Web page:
Authorities shouldn't charge runaway bride
Let's not excuse the myopic actions of Jennifer Wilbanks, the Duluth, Ga., woman who skipped town days before her wedding, disappeared and then claimed to be a kidnap victim.
Her self-centered actions caused untold heartache and then embarrassment to family, friends and loved ones. They resulted in the expenditure of thousands of taxpayers' dollars as authorities frantically searched for the missing woman. At one point, they resulted in her fiancÚ becoming a suspect in the abduction.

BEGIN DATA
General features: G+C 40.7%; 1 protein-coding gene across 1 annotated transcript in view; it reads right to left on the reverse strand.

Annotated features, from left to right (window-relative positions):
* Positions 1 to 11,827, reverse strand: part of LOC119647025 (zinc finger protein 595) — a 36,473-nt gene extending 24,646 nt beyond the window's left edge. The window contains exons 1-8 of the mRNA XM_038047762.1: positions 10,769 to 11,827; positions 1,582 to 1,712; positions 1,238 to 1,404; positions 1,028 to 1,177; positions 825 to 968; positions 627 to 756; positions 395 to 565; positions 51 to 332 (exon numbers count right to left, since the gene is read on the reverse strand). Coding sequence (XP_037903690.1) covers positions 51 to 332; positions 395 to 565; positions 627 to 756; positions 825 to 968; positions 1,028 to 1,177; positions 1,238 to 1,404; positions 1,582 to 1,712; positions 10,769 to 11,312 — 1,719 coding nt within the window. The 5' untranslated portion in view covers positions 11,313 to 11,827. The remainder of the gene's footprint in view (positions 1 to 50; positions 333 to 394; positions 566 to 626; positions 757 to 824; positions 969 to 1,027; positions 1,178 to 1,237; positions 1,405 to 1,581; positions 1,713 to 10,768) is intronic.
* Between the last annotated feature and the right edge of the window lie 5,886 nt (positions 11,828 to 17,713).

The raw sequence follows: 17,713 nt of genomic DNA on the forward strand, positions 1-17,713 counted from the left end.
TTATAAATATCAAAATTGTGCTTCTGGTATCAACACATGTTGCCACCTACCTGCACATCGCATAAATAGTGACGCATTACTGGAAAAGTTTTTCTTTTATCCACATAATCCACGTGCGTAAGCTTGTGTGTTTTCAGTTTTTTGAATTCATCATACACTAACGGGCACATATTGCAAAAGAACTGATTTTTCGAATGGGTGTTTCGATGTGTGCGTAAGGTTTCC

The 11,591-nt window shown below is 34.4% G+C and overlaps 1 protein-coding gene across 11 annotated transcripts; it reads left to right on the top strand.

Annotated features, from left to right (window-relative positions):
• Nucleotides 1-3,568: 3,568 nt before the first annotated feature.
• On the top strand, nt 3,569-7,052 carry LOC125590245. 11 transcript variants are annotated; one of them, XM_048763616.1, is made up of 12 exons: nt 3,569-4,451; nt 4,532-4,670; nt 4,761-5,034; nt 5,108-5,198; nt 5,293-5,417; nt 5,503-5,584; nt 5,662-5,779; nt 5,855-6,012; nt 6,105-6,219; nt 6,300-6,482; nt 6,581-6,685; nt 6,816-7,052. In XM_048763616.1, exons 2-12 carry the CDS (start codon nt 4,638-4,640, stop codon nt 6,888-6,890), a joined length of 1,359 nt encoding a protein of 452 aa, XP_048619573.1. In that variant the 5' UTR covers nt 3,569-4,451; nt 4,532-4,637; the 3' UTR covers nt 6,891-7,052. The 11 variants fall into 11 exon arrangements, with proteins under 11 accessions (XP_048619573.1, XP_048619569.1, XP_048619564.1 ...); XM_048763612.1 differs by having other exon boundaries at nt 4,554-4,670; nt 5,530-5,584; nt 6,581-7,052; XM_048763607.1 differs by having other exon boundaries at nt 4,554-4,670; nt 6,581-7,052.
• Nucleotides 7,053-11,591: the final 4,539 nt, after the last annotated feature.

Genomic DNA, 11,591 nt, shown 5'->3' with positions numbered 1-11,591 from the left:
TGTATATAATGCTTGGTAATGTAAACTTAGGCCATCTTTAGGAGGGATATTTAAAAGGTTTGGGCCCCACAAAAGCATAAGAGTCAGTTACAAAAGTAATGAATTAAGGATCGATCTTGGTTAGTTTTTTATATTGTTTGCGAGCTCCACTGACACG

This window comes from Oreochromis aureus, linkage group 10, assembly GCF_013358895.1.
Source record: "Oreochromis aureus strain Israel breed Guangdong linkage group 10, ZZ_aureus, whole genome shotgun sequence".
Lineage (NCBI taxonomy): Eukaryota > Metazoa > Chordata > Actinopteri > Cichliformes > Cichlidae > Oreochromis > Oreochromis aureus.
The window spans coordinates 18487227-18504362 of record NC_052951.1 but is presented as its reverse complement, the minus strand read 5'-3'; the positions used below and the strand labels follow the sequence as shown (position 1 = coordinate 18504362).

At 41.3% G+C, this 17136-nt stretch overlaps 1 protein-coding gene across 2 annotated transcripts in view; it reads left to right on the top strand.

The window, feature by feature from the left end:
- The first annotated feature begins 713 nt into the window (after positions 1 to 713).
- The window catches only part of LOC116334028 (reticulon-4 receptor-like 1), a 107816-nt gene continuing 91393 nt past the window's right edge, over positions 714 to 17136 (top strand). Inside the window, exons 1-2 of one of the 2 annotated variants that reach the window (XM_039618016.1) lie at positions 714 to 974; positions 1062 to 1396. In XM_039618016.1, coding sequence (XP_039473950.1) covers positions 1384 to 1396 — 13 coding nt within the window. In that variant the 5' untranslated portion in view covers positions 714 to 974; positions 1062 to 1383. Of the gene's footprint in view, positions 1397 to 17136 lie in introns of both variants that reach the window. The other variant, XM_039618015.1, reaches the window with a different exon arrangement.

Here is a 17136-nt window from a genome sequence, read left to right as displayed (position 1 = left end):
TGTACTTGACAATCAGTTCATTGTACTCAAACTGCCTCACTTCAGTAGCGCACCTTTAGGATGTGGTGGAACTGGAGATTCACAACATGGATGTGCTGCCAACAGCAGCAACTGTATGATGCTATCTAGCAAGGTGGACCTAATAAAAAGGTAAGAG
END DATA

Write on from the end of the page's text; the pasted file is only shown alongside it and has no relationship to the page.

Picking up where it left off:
She deceived an entire nation who followed the search.
That said, authorities should not charge Ms. Wilbanks with the crime of filing a false police report — a crime she is undoubtedly guilty of committing.
What good would come from filing charges? Her friends and family have already suffered enough anguish and embarrassment. The taxpayers have already wasted enough money. More embarrassment and wasted money would result.
And there is no deterrent value to pursuing charges. A conviction would do nothing toward preventing other young women from doing the same in the future.
If, however, Ms. Wilbanks decides to write a book about her week in the spotlight, don't buy it. She should not benefit financially from her shamefully misguided actions.